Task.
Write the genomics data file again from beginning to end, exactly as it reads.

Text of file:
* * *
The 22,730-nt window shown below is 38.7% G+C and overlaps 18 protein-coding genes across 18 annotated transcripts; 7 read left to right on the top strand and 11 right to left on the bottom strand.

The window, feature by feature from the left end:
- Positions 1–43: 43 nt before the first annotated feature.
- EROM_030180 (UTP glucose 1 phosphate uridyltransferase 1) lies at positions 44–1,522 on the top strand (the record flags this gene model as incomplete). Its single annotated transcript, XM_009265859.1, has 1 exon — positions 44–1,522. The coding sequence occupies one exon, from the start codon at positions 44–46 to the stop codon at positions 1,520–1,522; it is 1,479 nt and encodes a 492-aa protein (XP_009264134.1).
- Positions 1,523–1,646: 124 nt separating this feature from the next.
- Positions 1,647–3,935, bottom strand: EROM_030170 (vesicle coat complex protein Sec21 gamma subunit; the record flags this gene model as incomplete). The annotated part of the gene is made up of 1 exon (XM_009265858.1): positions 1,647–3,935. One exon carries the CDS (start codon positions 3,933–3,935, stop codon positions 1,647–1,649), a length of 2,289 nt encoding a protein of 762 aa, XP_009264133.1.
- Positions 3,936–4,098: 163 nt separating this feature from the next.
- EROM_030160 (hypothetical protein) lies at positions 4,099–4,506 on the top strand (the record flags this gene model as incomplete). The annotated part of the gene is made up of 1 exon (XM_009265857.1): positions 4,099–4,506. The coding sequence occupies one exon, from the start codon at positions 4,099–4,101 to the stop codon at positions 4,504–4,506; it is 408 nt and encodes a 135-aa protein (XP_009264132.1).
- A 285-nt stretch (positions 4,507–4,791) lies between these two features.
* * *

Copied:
The 22,730-nt window shown below is 38.7% G+C and overlaps 18 protein-coding genes across 18 annotated transcripts; 7 read left to right on the top strand and 11 right to left on the bottom strand.

The window, feature by feature from the left end:
- Positions 1–43: 43 nt before the first annotated feature.
- EROM_030180 (UTP glucose 1 phosphate uridyltransferase 1) lies at positions 44–1,522 on the top strand (the record flags this gene model as incomplete). Its single annotated transcript, XM_009265859.1, has 1 exon — positions 44–1,522. The coding sequence occupies one exon, from the start codon at positions 44–46 to the stop codon at positions 1,520–1,522; it is 1,479 nt and encodes a 492-aa protein (XP_009264134.1).
- Positions 1,523–1,646: 124 nt separating this feature from the next.
- Positions 1,647–3,935, bottom strand: EROM_030170 (vesicle coat complex protein Sec21 gamma subunit; the record flags this gene model as incomplete). The annotated part of the gene is made up of 1 exon (XM_009265858.1): positions 1,647–3,935. One exon carries the CDS (start codon positions 3,933–3,935, stop codon positions 1,647–1,649), a length of 2,289 nt encoding a protein of 762 aa, XP_009264133.1.
- Positions 3,936–4,098: 163 nt separating this feature from the next.
- EROM_030160 (hypothetical protein) lies at positions 4,099–4,506 on the top strand (the record flags this gene model as incomplete). The annotated part of the gene is made up of 1 exon (XM_009265857.1): positions 4,099–4,506. The coding sequence occupies one exon, from the start codon at positions 4,099–4,101 to the stop codon at positions 4,504–4,506; it is 408 nt and encodes a 135-aa protein (XP_009264132.1).
- A 285-nt stretch (positions 4,507–4,791) lies between these two features.